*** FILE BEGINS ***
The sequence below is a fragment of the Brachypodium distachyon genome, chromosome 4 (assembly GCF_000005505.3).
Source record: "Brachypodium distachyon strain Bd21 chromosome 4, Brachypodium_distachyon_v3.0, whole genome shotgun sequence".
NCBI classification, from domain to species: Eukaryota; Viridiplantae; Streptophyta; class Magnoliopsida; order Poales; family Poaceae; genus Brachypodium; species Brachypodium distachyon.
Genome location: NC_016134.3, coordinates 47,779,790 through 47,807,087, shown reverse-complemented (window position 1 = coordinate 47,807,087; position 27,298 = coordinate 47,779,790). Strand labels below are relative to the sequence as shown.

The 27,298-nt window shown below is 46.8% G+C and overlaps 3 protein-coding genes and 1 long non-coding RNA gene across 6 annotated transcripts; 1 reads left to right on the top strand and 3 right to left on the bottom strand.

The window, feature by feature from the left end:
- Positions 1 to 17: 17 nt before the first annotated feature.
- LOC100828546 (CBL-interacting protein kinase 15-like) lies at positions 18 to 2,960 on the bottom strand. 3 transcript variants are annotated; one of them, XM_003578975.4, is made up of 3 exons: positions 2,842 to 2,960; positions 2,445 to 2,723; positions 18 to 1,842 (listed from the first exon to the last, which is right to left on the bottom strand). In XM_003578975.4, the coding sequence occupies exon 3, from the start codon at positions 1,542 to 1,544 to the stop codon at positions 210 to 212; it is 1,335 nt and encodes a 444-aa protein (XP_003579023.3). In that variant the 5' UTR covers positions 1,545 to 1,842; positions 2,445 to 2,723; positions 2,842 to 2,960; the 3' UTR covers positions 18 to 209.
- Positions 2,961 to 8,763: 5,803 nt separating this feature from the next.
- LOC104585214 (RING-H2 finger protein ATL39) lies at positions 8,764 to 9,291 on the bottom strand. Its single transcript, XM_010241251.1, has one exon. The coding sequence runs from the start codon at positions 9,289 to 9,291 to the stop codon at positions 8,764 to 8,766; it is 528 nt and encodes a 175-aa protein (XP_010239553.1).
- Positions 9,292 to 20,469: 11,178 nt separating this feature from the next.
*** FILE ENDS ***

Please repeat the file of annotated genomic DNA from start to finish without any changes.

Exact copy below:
The sequence below is a fragment of the Brachypodium distachyon genome, chromosome 4 (assembly GCF_000005505.3).
Source record: "Brachypodium distachyon strain Bd21 chromosome 4, Brachypodium_distachyon_v3.0, whole genome shotgun sequence".
NCBI classification, from domain to species: Eukaryota; Viridiplantae; Streptophyta; class Magnoliopsida; order Poales; family Poaceae; genus Brachypodium; species Brachypodium distachyon.
Genome location: NC_016134.3, coordinates 47,779,790 through 47,807,087, shown reverse-complemented (window position 1 = coordinate 47,807,087; position 27,298 = coordinate 47,779,790). Strand labels below are relative to the sequence as shown.

The 27,298-nt window shown below is 46.8% G+C and overlaps 3 protein-coding genes and 1 long non-coding RNA gene across 6 annotated transcripts; 1 reads left to right on the top strand and 3 right to left on the bottom strand.

The window, feature by feature from the left end:
- Positions 1 to 17: 17 nt before the first annotated feature.
- LOC100828546 (CBL-interacting protein kinase 15-like) lies at positions 18 to 2,960 on the bottom strand. 3 transcript variants are annotated; one of them, XM_003578975.4, is made up of 3 exons: positions 2,842 to 2,960; positions 2,445 to 2,723; positions 18 to 1,842 (listed from the first exon to the last, which is right to left on the bottom strand). In XM_003578975.4, the coding sequence occupies exon 3, from the start codon at positions 1,542 to 1,544 to the stop codon at positions 210 to 212; it is 1,335 nt and encodes a 444-aa protein (XP_003579023.3). In that variant the 5' UTR covers positions 1,545 to 1,842; positions 2,445 to 2,723; positions 2,842 to 2,960; the 3' UTR covers positions 18 to 209.
- Positions 2,961 to 8,763: 5,803 nt separating this feature from the next.
- LOC104585214 (RING-H2 finger protein ATL39) lies at positions 8,764 to 9,291 on the bottom strand. Its single transcript, XM_010241251.1, has one exon. The coding sequence runs from the start codon at positions 9,289 to 9,291 to the stop codon at positions 8,764 to 8,766; it is 528 nt and encodes a 175-aa protein (XP_010239553.1).
- Positions 9,292 to 20,469: 11,178 nt separating this feature from the next.